Dr. Berg's Foot Facts

Posts for tag: tight calf muscles

By Dr. Rion Berg
October 27, 2017
Category: Heel pain

Do you have tight calf muscles and experience foot pain? Tight calf muscles are not uncommon in our culture. Because most of us sit all day long our calves tighten up. Women who wear high heels also end up with this condition.

When the calf muscles are too tight you can't move the foot forward properly.  Instead of the force dissipating when you walk or run, the force goes into the foot resulting in Achilles tendonitis or plantar fasciitis.

Here are solutions for beating tight calf muscles.

As soon as I identify tight calf muscles in a patient I start them on a program of appropriate stretching.  Stretching exercises are easily done at home. The problem is that they need to be done for up to thirty minutes a day.  To help you with that a splint can be worn while you're watching TV or reading a book and easily get that thirty minutes of stretching done to reduce the tightness of your calf muscle.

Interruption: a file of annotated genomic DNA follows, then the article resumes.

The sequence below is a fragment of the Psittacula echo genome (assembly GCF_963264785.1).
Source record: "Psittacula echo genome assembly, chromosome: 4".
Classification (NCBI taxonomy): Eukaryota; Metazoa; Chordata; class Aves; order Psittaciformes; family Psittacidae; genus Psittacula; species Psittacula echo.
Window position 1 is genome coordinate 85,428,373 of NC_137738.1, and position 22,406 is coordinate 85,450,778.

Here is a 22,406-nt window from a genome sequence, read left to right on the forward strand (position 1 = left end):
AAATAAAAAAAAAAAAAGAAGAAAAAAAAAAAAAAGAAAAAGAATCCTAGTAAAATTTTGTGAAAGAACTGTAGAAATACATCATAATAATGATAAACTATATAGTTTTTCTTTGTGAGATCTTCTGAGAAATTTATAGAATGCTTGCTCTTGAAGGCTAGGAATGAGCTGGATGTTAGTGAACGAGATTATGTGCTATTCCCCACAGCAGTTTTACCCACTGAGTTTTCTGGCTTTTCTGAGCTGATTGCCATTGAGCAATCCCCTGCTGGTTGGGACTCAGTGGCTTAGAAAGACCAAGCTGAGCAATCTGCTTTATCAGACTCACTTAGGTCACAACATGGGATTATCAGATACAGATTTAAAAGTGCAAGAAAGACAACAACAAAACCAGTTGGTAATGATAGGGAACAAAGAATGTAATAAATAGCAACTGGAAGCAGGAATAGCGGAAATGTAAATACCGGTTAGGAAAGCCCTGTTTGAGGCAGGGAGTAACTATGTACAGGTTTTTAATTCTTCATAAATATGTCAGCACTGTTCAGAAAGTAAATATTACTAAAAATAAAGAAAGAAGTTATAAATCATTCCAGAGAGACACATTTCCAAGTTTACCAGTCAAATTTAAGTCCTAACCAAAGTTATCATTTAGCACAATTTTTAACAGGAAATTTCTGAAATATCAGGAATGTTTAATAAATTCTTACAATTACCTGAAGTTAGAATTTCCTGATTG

Heel Lift
A heel lift can also be used under the sole of your shoe to raise the heel up which relaxes the calf muscle.

Control the Foot Mechanics
Controlling your foot mechanics is another part of the puzzle that must be resolved to prevent tight calf muscles. Custom orthotics prevent pronation and stops the need for the calf to tighten.

Other Measures
If the inflammation is too great other measures include:

  • icing

  • heat

  • anti-inflammatory medication

  • referral to physical therapy

Call us today at 206-368-7000 for an appointment. Often same day for emergencies and less than 2 weeks for chronic foot pain. You can also request an appointment online.

For more information about heel pain in runners download our eBook, "The Complete Guide to Stopping Heel Pain in Runners".

Seattle foot and ankle specialist, Dr. Rion Berg offers foot care for patients with bunions, heel pain, diabetes, fungal toenails, ingrown nails, and surgical solutions when needed to residents of Seattle, Bellevue, Kirkland, Shoreline, Lake Forest Park, Mountlake Terrace, Lynnwood and other surrounding suburbs.

Coming soon.

By Dr. Rion Berg
January 21, 2016
Category: Heel pain
Tags: tight calf muscles   equinus